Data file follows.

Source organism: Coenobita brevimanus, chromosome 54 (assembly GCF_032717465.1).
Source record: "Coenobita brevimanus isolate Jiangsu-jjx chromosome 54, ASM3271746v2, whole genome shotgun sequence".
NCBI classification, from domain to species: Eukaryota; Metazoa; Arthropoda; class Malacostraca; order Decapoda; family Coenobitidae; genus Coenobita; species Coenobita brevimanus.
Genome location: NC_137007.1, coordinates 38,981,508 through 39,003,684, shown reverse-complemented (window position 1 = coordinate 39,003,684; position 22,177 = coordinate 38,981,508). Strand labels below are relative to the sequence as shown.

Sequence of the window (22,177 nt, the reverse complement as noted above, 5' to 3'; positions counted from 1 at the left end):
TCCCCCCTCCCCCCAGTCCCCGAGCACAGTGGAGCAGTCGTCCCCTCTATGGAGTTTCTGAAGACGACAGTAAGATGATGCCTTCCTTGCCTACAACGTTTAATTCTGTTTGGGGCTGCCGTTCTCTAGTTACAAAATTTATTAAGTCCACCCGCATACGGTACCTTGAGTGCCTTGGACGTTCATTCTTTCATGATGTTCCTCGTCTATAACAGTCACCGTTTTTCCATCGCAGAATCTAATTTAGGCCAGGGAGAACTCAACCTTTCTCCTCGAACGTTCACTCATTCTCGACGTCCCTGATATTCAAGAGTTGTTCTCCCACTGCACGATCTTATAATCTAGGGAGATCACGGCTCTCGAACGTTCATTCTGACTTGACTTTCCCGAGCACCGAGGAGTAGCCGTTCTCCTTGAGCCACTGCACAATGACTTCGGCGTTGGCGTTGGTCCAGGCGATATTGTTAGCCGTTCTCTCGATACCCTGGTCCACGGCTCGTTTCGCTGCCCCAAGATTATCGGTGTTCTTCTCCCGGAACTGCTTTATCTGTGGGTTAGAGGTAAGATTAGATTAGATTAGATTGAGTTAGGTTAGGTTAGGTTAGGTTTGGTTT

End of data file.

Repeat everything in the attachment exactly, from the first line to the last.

Source organism: Coenobita brevimanus, chromosome 54 (assembly GCF_032717465.1).
Source record: "Coenobita brevimanus isolate Jiangsu-jjx chromosome 54, ASM3271746v2, whole genome shotgun sequence".
NCBI classification, from domain to species: Eukaryota; Metazoa; Arthropoda; class Malacostraca; order Decapoda; family Coenobitidae; genus Coenobita; species Coenobita brevimanus.
Genome location: NC_137007.1, coordinates 38,981,508 through 39,003,684, shown reverse-complemented (window position 1 = coordinate 39,003,684; position 22,177 = coordinate 38,981,508). Strand labels below are relative to the sequence as shown.

Sequence of the window (22,177 nt, the reverse complement as noted above, 5' to 3'; positions counted from 1 at the left end):
TCCCCCCTCCCCCCAGTCCCCGAGCACAGTGGAGCAGTCGTCCCCTCTATGGAGTTTCTGAAGACGACAGTAAGATGATGCCTTCCTTGCCTACAACGTTTAATTCTGTTTGGGGCTGCCGTTCTCTAGTTACAAAATTTATTAAGTCCACCCGCATACGGTACCTTGAGTGCCTTGGACGTTCATTCTTTCATGATGTTCCTCGTCTATAACAGTCACCGTTTTTCCATCGCAGAATCTAATTTAGGCCAGGGAGAACTCAACCTTTCTCCTCGAACGTTCACTCATTCTCGACGTCCCTGATATTCAAGAGTTGTTCTCCCACTGCACGATCTTATAATCTAGGGAGATCACGGCTCTCGAACGTTCATTCTGACTTGACTTTCCCGAGCACCGAGGAGTAGCCGTTCTCCTTGAGCCACTGCACAATGACTTCGGCGTTGGCGTTGGTCCAGGCGATATTGTTAGCCGTTCTCTCGATACCCTGGTCCACGGCTCGTTTCGCTGCCCCAAGATTATCGGTGTTCTTCTCCCGGAACTGCTTTATCTGTGGGTTAGAGGTAAGATTAGATTAGATTAGATTGAGTTAGGTTAGGTTAGGTTAGGTTTGGTTT